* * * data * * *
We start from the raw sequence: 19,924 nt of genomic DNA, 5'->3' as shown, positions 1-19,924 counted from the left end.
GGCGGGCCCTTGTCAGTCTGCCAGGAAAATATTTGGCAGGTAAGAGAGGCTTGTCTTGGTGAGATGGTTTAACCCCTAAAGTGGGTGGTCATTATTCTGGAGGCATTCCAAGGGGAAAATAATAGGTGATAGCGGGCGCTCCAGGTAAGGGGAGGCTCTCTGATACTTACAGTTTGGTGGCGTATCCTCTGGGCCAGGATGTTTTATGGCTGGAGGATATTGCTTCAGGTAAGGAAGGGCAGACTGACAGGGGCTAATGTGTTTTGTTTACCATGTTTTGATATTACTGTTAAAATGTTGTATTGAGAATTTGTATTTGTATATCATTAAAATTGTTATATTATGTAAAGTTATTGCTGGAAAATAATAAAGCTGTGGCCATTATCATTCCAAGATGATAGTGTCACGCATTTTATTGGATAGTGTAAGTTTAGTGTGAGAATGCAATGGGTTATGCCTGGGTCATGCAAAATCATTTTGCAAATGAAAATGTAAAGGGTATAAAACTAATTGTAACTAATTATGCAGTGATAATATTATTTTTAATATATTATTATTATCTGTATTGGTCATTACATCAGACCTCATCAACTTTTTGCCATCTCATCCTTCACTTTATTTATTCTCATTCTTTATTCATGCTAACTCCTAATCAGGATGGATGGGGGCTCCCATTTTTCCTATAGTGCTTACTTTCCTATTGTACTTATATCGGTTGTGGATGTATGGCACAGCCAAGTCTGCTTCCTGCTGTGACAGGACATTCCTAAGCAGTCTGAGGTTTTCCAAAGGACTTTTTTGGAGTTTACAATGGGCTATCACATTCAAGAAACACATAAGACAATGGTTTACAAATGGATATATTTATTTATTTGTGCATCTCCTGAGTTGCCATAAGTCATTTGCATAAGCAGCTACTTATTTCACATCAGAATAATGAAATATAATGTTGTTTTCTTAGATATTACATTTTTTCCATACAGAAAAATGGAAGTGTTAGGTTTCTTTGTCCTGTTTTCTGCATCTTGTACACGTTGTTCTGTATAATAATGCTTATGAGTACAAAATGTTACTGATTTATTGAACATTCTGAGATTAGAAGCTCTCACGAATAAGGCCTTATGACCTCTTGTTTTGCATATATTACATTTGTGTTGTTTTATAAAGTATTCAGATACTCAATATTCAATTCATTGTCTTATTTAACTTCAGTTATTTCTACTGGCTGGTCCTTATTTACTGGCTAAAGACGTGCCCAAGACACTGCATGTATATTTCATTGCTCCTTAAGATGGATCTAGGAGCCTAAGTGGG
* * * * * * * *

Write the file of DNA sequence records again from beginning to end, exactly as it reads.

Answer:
We start from the raw sequence: 19,924 nt of genomic DNA, 5'->3' as shown, positions 1-19,924 counted from the left end.
GGCGGGCCCTTGTCAGTCTGCCAGGAAAATATTTGGCAGGTAAGAGAGGCTTGTCTTGGTGAGATGGTTTAACCCCTAAAGTGGGTGGTCATTATTCTGGAGGCATTCCAAGGGGAAAATAATAGGTGATAGCGGGCGCTCCAGGTAAGGGGAGGCTCTCTGATACTTACAGTTTGGTGGCGTATCCTCTGGGCCAGGATGTTTTATGGCTGGAGGATATTGCTTCAGGTAAGGAAGGGCAGACTGACAGGGGCTAATGTGTTTTGTTTACCATGTTTTGATATTACTGTTAAAATGTTGTATTGAGAATTTGTATTTGTATATCATTAAAATTGTTATATTATGTAAAGTTATTGCTGGAAAATAATAAAGCTGTGGCCATTATCATTCCAAGATGATAGTGTCACGCATTTTATTGGATAGTGTAAGTTTAGTGTGAGAATGCAATGGGTTATGCCTGGGTCATGCAAAATCATTTTGCAAATGAAAATGTAAAGGGTATAAAACTAATTGTAACTAATTATGCAGTGATAATATTATTTTTAATATATTATTATTATCTGTATTGGTCATTACATCAGACCTCATCAACTTTTTGCCATCTCATCCTTCACTTTATTTATTCTCATTCTTTATTCATGCTAACTCCTAATCAGGATGGATGGGGGCTCCCATTTTTCCTATAGTGCTTACTTTCCTATTGTACTTATATCGGTTGTGGATGTATGGCACAGCCAAGTCTGCTTCCTGCTGTGACAGGACATTCCTAAGCAGTCTGAGGTTTTCCAAAGGACTTTTTTGGAGTTTACAATGGGCTATCACATTCAAGAAACACATAAGACAATGGTTTACAAATGGATATATTTATTTATTTGTGCATCTCCTGAGTTGCCATAAGTCATTTGCATAAGCAGCTACTTATTTCACATCAGAATAATGAAATATAATGTTGTTTTCTTAGATATTACATTTTTTCCATACAGAAAAATGGAAGTGTTAGGTTTCTTTGTCCTGTTTTCTGCATCTTGTACACGTTGTTCTGTATAATAATGCTTATGAGTACAAAATGTTACTGATTTATTGAACATTCTGAGATTAGAAGCTCTCACGAATAAGGCCTTATGACCTCTTGTTTTGCATATATTACATTTGTGTTGTTTTATAAAGTATTCAGATACTCAATATTCAATTCATTGTCTTATTTAACTTCAGTTATTTCTACTGGCTGGTCCTTATTTACTGGCTAAAGACGTGCCCAAGACACTGCATGTATATTTCATTGCTCCTTAAGATGGATCTAGGAGCCTAAGTGGG